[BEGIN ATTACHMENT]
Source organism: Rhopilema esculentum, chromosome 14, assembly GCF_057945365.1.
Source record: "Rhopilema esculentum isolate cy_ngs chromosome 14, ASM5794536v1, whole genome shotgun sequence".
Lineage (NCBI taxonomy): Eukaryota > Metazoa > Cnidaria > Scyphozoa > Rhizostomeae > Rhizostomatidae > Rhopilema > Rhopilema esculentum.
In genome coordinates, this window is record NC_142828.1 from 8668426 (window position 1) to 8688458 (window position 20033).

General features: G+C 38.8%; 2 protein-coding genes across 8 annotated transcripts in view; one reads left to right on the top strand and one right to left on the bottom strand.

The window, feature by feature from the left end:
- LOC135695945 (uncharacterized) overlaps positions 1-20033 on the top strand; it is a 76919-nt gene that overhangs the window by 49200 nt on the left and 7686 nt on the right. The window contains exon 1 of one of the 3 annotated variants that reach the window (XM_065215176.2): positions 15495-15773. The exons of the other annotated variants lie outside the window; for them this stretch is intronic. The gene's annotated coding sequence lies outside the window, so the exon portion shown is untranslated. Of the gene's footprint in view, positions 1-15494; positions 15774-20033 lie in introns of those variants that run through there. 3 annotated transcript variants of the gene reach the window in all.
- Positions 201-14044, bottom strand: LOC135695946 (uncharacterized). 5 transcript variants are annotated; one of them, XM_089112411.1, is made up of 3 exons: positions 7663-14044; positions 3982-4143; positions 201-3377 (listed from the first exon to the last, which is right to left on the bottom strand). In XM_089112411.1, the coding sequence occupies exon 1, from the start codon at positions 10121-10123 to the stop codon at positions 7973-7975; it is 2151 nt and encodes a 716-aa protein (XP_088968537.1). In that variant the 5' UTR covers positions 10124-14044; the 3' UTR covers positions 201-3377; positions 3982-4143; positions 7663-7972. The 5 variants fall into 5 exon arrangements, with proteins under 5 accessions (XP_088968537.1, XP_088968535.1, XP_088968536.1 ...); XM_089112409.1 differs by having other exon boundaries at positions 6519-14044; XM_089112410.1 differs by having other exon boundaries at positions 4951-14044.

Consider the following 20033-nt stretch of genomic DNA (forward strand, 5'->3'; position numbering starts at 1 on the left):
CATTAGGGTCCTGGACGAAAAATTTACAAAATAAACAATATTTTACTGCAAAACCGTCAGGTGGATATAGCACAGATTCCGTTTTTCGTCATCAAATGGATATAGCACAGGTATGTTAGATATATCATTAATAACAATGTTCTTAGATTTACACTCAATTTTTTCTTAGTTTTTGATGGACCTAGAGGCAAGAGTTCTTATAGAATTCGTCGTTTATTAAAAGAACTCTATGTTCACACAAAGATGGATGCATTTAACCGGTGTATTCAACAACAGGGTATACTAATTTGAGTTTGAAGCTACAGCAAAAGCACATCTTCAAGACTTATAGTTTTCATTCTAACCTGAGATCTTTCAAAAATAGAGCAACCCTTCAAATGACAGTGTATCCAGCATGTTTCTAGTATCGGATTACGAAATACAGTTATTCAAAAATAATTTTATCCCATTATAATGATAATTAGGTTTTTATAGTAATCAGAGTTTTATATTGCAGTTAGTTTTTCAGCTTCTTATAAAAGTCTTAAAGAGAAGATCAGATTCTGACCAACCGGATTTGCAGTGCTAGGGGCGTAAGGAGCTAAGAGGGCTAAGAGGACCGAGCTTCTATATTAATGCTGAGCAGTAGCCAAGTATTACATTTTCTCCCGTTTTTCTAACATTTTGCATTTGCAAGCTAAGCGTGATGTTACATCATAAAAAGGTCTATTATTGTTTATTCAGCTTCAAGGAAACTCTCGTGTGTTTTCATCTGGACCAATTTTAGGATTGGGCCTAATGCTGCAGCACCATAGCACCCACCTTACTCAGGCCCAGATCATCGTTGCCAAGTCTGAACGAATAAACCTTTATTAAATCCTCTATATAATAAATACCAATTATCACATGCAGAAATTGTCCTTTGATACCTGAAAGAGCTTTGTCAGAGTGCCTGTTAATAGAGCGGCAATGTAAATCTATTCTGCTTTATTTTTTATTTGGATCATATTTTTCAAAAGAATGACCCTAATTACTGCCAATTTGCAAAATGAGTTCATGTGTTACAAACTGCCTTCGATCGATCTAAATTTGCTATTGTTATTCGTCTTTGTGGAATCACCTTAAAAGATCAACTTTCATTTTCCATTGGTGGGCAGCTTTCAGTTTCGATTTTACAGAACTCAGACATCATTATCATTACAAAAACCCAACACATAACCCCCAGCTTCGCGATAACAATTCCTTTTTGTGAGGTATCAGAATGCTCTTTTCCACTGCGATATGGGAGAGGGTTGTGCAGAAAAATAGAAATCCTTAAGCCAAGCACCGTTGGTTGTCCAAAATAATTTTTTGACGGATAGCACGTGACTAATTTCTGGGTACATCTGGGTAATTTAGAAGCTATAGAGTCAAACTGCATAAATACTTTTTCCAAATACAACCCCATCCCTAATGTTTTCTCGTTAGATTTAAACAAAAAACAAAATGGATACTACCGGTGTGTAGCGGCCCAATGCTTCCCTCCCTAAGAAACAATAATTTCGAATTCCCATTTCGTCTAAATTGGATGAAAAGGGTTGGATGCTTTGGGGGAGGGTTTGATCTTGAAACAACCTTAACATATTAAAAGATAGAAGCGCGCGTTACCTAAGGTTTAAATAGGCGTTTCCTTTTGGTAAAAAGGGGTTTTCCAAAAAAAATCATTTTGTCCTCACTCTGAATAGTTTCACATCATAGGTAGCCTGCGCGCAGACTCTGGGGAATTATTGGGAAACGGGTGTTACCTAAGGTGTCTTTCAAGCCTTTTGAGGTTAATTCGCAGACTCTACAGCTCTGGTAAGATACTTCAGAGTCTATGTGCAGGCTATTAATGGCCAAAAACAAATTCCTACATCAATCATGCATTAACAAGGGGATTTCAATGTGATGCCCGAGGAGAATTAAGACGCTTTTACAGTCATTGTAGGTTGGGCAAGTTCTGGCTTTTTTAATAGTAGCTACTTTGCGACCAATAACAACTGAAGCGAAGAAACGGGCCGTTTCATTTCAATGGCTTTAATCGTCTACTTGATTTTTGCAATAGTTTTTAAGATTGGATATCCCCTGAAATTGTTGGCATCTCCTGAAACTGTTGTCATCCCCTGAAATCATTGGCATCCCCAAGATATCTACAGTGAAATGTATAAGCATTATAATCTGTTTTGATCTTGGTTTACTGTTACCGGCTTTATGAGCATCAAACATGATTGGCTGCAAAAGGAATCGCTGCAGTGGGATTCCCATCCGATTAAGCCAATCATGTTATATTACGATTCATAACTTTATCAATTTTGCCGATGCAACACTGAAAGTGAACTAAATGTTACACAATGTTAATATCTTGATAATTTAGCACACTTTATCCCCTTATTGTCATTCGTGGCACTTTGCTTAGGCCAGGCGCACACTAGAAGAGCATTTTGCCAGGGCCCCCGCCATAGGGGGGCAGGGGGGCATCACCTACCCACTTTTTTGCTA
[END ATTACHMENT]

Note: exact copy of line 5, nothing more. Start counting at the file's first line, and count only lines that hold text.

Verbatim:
General features: G+C 38.8%; 2 protein-coding genes across 8 annotated transcripts in view; one reads left to right on the top strand and one right to left on the bottom strand.